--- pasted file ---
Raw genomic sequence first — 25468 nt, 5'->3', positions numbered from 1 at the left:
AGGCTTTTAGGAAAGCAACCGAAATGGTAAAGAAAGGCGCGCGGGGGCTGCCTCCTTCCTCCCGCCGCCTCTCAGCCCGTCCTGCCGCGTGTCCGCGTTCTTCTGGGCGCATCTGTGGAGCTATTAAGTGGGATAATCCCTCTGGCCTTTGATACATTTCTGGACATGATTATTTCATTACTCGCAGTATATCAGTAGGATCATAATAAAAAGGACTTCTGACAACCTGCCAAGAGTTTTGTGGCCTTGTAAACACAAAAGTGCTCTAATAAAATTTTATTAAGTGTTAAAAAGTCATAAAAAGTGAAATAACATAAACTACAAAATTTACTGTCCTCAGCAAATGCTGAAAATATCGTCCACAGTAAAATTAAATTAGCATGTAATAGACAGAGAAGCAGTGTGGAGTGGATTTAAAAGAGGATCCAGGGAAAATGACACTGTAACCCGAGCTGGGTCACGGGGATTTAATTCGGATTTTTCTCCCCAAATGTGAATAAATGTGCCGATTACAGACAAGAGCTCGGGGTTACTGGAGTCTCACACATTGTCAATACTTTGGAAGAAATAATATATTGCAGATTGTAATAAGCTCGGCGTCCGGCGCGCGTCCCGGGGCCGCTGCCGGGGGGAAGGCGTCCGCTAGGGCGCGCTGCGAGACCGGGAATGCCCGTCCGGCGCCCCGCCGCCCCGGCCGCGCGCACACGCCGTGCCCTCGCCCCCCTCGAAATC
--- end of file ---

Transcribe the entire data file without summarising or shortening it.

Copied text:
Raw genomic sequence first — 25468 nt, 5'->3', positions numbered from 1 at the left:
AGGCTTTTAGGAAAGCAACCGAAATGGTAAAGAAAGGCGCGCGGGGGCTGCCTCCTTCCTCCCGCCGCCTCTCAGCCCGTCCTGCCGCGTGTCCGCGTTCTTCTGGGCGCATCTGTGGAGCTATTAAGTGGGATAATCCCTCTGGCCTTTGATACATTTCTGGACATGATTATTTCATTACTCGCAGTATATCAGTAGGATCATAATAAAAAGGACTTCTGACAACCTGCCAAGAGTTTTGTGGCCTTGTAAACACAAAAGTGCTCTAATAAAATTTTATTAAGTGTTAAAAAGTCATAAAAAGTGAAATAACATAAACTACAAAATTTACTGTCCTCAGCAAATGCTGAAAATATCGTCCACAGTAAAATTAAATTAGCATGTAATAGACAGAGAAGCAGTGTGGAGTGGATTTAAAAGAGGATCCAGGGAAAATGACACTGTAACCCGAGCTGGGTCACGGGGATTTAATTCGGATTTTTCTCCCCAAATGTGAATAAATGTGCCGATTACAGACAAGAGCTCGGGGTTACTGGAGTCTCACACATTGTCAATACTTTGGAAGAAATAATATATTGCAGATTGTAATAAGCTCGGCGTCCGGCGCGCGTCCCGGGGCCGCTGCCGGGGGGAAGGCGTCCGCTAGGGCGCGCTGCGAGACCGGGAATGCCCGTCCGGCGCCCCGCCGCCCCGGCCGCGCGCACACGCCGTGCCCTCGCCCCCCTCGAAATC